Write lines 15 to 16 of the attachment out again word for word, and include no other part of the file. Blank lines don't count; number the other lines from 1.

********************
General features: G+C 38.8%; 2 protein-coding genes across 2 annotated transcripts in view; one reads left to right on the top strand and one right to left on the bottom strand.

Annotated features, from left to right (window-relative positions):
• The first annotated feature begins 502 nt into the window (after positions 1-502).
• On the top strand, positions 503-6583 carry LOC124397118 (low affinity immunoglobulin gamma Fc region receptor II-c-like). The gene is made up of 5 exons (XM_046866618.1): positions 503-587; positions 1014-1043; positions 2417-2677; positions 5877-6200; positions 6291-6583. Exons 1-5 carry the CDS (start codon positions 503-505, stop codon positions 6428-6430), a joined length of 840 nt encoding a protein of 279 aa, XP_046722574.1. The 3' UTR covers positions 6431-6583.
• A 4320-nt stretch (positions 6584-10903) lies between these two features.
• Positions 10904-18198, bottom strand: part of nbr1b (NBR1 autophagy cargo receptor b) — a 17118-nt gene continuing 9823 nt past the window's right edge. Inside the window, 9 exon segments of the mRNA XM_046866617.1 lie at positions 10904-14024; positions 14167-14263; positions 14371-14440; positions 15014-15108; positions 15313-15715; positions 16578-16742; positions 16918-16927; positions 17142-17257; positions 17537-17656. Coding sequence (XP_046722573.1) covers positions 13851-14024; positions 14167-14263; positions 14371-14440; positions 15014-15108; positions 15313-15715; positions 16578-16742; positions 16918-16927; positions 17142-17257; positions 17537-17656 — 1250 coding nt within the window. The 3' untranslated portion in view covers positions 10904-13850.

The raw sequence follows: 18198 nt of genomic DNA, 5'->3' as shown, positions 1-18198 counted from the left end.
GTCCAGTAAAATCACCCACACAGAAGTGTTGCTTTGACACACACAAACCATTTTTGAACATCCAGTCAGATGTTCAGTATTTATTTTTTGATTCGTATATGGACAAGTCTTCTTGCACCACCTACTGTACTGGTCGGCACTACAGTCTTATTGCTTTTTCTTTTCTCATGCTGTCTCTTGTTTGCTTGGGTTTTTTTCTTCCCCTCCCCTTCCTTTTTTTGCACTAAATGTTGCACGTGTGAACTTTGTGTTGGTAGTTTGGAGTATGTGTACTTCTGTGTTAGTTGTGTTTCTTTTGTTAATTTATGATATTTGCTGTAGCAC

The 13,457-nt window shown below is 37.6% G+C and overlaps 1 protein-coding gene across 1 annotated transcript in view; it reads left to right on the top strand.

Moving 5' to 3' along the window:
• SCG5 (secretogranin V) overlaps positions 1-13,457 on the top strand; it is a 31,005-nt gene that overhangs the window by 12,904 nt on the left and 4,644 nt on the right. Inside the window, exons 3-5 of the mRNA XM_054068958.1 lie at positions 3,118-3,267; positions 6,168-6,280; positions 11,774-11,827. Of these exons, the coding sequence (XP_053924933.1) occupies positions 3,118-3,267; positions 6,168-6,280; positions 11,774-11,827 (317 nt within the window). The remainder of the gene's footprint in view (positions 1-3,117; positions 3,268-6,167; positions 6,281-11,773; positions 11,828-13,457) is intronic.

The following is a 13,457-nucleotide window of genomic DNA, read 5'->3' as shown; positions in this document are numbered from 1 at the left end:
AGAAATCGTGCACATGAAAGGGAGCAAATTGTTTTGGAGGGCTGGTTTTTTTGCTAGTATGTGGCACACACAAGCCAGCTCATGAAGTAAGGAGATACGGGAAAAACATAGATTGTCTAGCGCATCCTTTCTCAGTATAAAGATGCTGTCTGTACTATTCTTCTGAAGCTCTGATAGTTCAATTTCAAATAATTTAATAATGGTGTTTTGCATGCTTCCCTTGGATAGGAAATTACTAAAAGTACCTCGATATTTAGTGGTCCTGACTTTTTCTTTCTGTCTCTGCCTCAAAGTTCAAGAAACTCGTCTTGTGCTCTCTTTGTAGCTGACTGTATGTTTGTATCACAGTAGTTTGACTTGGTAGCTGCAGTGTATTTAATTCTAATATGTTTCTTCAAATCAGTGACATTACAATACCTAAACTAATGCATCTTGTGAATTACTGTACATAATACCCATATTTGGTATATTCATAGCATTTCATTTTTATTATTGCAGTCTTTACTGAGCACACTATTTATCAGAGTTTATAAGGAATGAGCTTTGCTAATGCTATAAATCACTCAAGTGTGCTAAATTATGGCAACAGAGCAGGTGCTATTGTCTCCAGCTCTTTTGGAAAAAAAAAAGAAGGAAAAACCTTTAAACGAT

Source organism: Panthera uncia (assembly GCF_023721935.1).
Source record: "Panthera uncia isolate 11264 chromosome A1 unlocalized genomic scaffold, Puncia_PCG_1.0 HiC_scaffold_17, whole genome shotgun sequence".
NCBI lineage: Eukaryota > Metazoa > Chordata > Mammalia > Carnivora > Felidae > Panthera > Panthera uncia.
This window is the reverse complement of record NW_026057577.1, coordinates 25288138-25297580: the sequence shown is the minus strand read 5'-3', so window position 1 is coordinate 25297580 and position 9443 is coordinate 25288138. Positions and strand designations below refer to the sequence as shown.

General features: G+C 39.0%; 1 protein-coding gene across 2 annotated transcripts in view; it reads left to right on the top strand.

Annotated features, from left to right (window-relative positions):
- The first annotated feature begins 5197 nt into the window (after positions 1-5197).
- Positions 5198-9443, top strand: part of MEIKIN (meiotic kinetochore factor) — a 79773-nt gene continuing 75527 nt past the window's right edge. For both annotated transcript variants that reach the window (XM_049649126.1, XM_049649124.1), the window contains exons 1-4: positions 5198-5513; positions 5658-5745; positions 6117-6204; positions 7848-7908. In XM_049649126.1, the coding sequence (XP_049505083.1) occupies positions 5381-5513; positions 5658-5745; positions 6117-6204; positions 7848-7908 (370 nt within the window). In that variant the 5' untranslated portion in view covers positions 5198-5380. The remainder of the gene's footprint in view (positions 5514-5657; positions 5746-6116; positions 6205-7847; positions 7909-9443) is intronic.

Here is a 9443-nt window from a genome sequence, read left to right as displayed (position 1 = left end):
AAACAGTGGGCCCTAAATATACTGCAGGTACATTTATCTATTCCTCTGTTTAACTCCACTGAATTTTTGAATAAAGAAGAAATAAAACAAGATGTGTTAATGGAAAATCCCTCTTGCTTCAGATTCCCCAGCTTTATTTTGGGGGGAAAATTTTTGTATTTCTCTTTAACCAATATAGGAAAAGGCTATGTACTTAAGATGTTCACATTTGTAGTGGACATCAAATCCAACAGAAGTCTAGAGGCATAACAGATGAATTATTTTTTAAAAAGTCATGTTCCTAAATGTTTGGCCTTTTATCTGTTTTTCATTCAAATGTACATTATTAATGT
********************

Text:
Source record: "Panthera uncia isolate 11264 chromosome A1 unlocalized genomic scaffold, Puncia_PCG_1.0 HiC_scaffold_17, whole genome shotgun sequence".
NCBI lineage: Eukaryota > Metazoa > Chordata > Mammalia > Carnivora > Felidae > Panthera > Panthera uncia.